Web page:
When they push back and refuse to listen to your side of the story, resist the urge to get angry when you communicate with them. It’s vital that you remain calm and collected during these conversations. Subsequently, arm yourself with patience, facts, and even back up when dealing with such people. These factors can convince them to accommodate your requests.

#8. Avoid Assumptions

Do not make assumptions about the person’s thoughts or feelings. You may be wrong, and the consequences could be disastrous. Make it a point to ask rather than assume. Use open-ended questions that require more than “yes” or “no” answers and inquire about the person’s thoughts, intentions, and feelings before making assumptions of any sort. Also, make sure to use active listening. This will help you understand their perspective.

#9. Accept the Reality of Change

Understand that your relationship with this person won’t change overnight. Change takes time, especially when it comes to toxicity in a family. Thus, expect to play the bigger person when communicating with them. Subsequently, whenever you deem it necessary, you can end or limit the terms of this relationship. As long as you consider this line of communication worthwhile, remember that you are doing this for your progress and ultimate well-being, too.

#10. Plan an Exit Strategy

An exit strategy is a way to avoid the intensity of a toxic family member and thus, preserve your mental health. Knowing what you will do ahead of time will save you from having to figure out an exit strategy in the middle of an argument. Beforehand, work out the logistics of getting away from a toxic family member, such as where to go and who can help you get there safely. Some solid exit strategies include:

  • Changing the subject of discussion to a neutral topic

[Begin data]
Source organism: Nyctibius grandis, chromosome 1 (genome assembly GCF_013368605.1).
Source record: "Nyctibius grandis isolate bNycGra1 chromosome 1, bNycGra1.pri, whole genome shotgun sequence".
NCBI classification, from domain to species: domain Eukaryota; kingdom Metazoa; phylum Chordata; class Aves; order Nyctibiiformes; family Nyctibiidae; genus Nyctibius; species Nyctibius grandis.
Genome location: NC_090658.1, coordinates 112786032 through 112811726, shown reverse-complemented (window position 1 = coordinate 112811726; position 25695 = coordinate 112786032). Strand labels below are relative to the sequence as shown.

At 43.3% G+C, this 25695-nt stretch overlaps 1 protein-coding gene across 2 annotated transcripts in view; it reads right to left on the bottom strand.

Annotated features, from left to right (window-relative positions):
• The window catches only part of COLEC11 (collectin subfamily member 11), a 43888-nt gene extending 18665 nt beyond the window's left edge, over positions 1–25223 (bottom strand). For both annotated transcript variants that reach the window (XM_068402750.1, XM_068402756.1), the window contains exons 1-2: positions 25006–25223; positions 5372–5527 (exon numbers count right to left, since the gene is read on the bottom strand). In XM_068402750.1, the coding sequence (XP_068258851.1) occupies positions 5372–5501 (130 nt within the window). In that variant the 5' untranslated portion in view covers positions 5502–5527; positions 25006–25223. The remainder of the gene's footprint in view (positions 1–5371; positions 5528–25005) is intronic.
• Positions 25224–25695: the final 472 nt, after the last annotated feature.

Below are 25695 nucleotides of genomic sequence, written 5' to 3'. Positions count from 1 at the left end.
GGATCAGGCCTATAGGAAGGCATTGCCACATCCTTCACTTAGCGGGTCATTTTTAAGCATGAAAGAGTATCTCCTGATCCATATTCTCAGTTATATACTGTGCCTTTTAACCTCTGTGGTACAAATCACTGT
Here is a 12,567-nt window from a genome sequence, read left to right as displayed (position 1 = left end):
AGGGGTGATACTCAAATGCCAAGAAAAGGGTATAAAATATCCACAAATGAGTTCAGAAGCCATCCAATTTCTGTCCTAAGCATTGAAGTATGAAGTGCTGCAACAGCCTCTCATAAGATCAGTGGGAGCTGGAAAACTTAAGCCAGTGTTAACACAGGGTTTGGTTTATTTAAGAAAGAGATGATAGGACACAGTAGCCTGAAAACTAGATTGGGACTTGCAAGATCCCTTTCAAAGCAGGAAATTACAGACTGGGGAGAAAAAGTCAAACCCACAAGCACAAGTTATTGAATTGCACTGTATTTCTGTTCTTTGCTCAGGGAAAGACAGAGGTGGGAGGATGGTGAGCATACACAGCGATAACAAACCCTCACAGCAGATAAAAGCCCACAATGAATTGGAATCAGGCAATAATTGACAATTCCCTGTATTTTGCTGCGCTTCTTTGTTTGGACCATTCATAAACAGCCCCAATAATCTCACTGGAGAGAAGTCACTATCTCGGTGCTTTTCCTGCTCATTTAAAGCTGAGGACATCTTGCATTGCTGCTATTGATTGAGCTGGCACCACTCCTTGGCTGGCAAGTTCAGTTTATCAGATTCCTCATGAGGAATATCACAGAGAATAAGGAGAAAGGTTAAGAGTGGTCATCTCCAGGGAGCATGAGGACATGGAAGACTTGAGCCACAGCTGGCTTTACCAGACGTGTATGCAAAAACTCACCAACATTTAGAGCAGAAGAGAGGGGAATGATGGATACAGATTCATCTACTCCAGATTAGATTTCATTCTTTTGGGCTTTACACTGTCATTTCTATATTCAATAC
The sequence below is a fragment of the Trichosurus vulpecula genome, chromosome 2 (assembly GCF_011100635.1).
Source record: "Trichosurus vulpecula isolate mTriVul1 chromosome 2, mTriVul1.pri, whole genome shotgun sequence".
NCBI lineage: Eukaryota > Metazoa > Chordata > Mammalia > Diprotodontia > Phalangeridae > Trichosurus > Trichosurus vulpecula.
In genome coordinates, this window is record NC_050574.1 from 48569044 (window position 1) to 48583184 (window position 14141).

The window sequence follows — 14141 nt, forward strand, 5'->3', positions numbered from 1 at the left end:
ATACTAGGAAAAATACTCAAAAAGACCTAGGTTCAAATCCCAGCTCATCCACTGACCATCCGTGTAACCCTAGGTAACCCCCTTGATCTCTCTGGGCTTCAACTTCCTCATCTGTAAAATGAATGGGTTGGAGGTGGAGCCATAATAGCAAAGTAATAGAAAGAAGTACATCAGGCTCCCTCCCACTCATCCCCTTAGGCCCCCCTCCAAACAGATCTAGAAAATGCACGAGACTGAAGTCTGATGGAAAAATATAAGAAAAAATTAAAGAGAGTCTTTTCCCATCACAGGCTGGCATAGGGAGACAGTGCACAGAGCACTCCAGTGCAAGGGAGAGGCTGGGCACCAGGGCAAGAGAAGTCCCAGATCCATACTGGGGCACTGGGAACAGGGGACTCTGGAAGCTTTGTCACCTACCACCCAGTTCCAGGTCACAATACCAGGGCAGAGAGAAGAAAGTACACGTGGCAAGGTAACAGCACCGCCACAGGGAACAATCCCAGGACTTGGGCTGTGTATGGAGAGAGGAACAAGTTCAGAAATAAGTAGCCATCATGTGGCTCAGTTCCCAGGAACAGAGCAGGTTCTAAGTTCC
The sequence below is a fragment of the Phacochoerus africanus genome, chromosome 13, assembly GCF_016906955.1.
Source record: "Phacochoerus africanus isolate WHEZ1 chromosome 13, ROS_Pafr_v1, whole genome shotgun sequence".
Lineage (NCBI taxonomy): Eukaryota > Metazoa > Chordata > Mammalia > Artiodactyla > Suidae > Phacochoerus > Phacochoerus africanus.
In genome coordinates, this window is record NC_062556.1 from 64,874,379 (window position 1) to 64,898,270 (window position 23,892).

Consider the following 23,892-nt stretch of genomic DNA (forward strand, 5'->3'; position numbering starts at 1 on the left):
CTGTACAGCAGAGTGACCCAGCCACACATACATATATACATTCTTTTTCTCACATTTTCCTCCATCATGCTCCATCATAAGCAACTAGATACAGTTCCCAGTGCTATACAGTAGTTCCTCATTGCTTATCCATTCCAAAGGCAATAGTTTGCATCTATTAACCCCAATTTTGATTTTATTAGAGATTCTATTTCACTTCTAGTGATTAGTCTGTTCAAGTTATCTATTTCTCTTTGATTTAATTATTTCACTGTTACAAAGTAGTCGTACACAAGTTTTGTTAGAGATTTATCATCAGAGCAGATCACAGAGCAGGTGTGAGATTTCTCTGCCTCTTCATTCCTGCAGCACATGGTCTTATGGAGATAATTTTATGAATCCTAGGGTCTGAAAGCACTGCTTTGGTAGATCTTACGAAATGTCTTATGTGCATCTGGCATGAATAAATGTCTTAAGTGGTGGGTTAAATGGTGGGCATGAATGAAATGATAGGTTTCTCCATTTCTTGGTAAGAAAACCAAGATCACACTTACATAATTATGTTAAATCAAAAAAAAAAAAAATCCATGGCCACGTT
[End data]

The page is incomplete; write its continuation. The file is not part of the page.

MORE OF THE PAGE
• Silencing your phone to avoid their calls
  • Taking a break when you get overwhelmed
  • Using humor to withdraw yourself mentally from the discussion

When you see significant signs of trouble in a conversation with a toxic family member, it is recommended to disengage as soon as possible. You don’t owe anyone your energy or time, especially if they wish to abuse it.

The healthiest (and perhaps safest) choice is to cut off communication with toxic family members altogether. However, that is not always a viable option. If you can’t sever ties with them, it is imperative you not let their words etch away at your happiness and self-worth. No matter what they say, no matter what they do, keep in mind that it has nothing to do with you. You are perfect exactly as you are, just the way you are right now. When all else fails, know and accept yourself — both the good and not-so-good. Such knowledge will make it easier for you to determine the best approach to communicate with a toxic family member. At White House Recovery and Detox, we believe that each person has the power to overcome addiction. Every day, people prove this by finding help at our treatment facility. We can help you achieve long-term sobriety. Call us today at (800) 510-5393.